In the end Carpenter’s preference for double crossing rather overwhelms the episode with a late addition of some Americans cramming just a bit too much so a handy collapsing jetty solves a problem just in time.



The Blacksmith

10/02/79 W Richard Carpenter / D Charles Crichton
“I bide my time..”

The best episode yet shows how the series works even better with slightly less hysterical performances. When blacksmith Sam Morgan who is also looking after Turpin’s horde is arrested by Spiker, a plan to spring him from jail ends up rescuing a man of the road and as it tuns out opportunist called Isaac Rag. Played with seedy charm by Alfie Bass, Isaac proves a crucial character in the story as liable to help Turpin as he is to also pilfer from him. He calls Turpin “Captain” and Swiftnick “young spark” and I hope he’s back
As the scenario develops Sir John finds himself as the guest of Turpin allowing Christopher Benjamin to scowl magnificently though Glutton also makes sure he helps himself to plenty of wine. Thus far the clashes between these recurring antagonists and Turpin have had a speedy quality that allowed for only a lot of shouting and cajoling. This is better staged as the story demonstrates just how much everyone tries to get the upper hand.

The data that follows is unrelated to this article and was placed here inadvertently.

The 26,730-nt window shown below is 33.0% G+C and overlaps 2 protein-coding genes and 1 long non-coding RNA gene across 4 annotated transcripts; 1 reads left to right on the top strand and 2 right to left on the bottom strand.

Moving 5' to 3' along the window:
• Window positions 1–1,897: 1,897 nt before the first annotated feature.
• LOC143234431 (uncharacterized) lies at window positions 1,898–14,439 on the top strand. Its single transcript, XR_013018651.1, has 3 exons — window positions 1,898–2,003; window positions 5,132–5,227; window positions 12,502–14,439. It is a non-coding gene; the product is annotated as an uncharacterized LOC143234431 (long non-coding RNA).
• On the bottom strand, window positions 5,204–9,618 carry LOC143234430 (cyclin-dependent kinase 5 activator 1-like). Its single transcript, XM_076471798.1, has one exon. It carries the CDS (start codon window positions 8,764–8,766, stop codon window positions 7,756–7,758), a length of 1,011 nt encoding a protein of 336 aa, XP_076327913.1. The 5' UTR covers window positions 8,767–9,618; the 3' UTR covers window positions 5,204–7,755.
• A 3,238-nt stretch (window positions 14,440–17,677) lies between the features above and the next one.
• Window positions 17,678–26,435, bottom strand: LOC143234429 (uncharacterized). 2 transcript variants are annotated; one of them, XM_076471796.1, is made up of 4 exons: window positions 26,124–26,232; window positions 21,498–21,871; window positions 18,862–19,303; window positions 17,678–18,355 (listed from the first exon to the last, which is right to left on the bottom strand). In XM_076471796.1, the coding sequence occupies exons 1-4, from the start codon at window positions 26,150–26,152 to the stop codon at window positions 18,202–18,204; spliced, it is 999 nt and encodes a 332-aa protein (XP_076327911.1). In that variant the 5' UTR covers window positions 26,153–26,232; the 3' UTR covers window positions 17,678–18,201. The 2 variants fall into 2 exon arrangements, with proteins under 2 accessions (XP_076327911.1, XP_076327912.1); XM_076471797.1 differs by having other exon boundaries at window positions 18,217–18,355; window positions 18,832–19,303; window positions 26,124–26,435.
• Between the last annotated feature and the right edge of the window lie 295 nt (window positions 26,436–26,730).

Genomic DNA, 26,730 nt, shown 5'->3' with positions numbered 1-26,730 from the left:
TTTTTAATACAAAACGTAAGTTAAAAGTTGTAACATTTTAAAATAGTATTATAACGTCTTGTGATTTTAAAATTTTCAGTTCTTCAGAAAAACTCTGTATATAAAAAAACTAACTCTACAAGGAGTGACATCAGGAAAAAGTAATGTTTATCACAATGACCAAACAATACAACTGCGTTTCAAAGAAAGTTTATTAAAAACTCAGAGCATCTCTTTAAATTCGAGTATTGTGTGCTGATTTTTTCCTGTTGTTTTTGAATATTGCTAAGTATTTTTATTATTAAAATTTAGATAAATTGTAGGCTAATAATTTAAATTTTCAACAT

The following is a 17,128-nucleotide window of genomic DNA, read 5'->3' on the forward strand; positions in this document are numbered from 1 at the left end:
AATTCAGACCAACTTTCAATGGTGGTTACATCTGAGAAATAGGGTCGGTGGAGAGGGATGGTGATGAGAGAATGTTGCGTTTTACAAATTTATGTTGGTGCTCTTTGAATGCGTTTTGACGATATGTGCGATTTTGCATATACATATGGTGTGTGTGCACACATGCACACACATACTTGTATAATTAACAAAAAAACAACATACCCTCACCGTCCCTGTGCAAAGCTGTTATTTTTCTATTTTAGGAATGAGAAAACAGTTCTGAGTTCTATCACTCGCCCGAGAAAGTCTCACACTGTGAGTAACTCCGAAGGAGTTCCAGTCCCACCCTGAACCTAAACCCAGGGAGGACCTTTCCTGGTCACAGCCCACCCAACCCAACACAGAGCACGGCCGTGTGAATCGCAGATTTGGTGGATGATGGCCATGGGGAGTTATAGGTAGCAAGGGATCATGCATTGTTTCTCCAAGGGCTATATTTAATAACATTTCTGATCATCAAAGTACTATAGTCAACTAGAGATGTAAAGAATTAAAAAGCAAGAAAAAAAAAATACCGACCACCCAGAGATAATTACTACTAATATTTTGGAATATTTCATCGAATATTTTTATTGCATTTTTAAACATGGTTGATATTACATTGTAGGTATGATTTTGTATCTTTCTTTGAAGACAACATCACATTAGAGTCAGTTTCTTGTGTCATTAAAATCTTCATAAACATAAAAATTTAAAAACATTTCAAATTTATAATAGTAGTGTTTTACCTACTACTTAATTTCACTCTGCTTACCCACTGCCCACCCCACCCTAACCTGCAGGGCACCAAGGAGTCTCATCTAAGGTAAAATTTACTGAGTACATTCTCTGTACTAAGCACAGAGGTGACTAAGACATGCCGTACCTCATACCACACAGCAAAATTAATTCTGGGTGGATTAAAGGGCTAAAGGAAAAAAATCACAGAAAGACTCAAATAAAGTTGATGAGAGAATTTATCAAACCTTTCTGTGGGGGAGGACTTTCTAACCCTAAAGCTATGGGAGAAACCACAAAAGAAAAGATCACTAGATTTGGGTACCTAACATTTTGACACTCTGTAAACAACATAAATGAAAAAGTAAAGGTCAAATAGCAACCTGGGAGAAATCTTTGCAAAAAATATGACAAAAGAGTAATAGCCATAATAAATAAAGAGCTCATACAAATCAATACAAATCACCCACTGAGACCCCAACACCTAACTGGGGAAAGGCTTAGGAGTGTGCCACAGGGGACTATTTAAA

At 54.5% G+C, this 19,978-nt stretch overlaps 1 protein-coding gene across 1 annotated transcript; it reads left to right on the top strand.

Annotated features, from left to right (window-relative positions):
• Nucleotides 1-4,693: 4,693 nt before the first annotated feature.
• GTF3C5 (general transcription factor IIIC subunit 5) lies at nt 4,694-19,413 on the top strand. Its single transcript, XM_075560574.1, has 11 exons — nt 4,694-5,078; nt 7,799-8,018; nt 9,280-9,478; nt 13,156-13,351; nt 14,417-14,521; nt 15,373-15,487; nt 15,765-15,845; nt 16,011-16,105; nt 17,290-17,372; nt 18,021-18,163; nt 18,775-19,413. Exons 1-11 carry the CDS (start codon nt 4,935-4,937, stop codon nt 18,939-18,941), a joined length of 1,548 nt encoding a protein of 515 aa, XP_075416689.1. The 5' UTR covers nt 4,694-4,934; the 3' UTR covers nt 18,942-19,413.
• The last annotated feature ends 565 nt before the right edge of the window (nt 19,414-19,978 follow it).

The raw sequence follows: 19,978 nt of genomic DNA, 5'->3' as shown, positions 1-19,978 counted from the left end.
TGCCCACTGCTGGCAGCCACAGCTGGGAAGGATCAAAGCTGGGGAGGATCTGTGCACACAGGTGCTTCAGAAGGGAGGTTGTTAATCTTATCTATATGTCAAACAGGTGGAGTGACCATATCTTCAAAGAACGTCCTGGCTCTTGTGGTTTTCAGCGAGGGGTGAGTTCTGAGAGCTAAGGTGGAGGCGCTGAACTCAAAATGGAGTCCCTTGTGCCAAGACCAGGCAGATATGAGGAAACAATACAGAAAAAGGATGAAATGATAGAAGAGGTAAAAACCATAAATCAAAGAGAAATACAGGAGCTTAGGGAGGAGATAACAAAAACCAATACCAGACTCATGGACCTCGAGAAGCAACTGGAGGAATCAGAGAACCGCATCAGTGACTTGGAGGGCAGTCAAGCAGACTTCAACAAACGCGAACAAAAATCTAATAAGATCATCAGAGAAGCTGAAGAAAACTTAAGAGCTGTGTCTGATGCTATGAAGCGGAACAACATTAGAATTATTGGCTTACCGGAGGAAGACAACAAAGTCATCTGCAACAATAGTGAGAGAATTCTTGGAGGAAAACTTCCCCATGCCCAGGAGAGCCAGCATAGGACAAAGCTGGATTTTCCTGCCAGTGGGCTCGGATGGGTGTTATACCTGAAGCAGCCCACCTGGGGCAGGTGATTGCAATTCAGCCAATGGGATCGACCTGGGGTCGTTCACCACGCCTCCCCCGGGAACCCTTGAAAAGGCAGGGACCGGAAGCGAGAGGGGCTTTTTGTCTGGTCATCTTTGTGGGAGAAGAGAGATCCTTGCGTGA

David Daker gives Spiker the demeanour of a put upon child at times as nothing goes quite right for him this week! It’s a great episode too for both Richard O’Sullivan and Michael Deeks who have really gelled in these roles and are great at interpreting Richard Carpenter’s lively dialogue. It would be so easy to make them darker characters (as I suspect a Dick Turpin series made these days would) but this series and its two leads have such a light touch it does must of the heavy lifting and keeps the audience on side.
This episode also highlights the tiny detail that Carpenter puts into his scripts like the reference to the circular horse shoes. There’s also a stand out sequence involves a fight that makes inventive use of a smithy utilising almost everything that’s around to incapacitate or trip someone. This gymnastic confrontation is a perfect advert for the skill that goes into the fight scenes which could easily look too staged. In consideration of the family audience nobody is killed yet each of Spiker’s men are put out of the picture with ingenuity and imagination.


 The Imposter

17/02/79 W Richard Carpenter / D James Allen
“What happened to Dick Turpin? Shall I tell you? He’s a memory.”

Things turn more serious when Spiker’s plan to discredit Turpin by hiring an imposter to carry out nasty deeds gains traction even to the point of convincing Swiftnick that Dick has gone rogue and he ends up shooting him. Yet a wily Isaac Rag helps the injured Turpin for reasons that are not entirely clear. For an elderly gent he also seems very lively and well travelled but it’s worth it because Alfie Bass’ performance is gold once again. Isaac is the sort of character at which Richard Carpenter excels so you can forgive his use as something of a plot device in this episode.